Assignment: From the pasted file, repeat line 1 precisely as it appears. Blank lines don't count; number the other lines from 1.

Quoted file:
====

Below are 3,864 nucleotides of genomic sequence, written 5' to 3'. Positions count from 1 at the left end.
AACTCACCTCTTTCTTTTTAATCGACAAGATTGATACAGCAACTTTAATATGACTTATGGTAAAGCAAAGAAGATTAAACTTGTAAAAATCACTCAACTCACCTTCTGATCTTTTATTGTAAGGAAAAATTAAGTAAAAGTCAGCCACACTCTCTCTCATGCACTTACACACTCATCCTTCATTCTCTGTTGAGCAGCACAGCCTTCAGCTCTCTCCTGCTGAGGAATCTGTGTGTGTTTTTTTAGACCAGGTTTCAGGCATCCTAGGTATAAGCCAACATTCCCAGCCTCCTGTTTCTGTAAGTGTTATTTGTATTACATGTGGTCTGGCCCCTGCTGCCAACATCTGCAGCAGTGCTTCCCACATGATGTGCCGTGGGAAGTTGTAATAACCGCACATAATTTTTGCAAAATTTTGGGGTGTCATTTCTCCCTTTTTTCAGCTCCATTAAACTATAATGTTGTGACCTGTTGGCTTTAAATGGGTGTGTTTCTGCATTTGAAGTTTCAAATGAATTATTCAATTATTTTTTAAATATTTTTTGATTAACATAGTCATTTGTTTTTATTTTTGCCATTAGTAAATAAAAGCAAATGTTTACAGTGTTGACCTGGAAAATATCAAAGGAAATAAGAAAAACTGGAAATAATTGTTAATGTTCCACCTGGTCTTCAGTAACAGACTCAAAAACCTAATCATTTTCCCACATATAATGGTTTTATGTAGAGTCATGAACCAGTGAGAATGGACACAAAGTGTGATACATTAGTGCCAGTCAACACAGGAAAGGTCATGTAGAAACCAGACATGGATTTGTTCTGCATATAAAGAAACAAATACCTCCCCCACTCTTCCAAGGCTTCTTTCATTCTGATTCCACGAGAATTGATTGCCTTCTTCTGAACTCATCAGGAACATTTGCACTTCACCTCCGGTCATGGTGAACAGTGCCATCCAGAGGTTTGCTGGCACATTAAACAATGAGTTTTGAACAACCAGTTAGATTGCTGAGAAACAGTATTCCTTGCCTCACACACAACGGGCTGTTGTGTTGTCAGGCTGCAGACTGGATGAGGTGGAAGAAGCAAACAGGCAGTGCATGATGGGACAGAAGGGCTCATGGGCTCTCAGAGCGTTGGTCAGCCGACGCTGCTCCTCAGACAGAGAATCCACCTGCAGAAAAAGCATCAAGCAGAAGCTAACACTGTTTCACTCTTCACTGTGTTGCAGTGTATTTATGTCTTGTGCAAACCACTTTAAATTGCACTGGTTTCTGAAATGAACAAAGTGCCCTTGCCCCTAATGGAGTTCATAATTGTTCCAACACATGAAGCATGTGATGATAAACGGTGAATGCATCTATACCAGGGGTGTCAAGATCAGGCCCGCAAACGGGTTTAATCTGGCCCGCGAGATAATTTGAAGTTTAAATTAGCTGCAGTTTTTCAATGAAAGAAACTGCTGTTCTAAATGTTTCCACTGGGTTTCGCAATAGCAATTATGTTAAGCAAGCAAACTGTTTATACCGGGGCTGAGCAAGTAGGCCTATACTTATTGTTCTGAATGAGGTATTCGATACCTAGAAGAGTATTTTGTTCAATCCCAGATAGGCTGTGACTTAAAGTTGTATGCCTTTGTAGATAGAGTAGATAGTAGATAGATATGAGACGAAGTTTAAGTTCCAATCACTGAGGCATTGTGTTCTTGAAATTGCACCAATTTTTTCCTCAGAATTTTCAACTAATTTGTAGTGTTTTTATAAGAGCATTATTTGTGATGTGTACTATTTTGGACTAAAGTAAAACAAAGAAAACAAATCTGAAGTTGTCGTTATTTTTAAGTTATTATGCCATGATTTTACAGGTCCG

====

Below are 3,864 nucleotides of genomic sequence, written 5' to 3'. Positions count from 1 at the left end.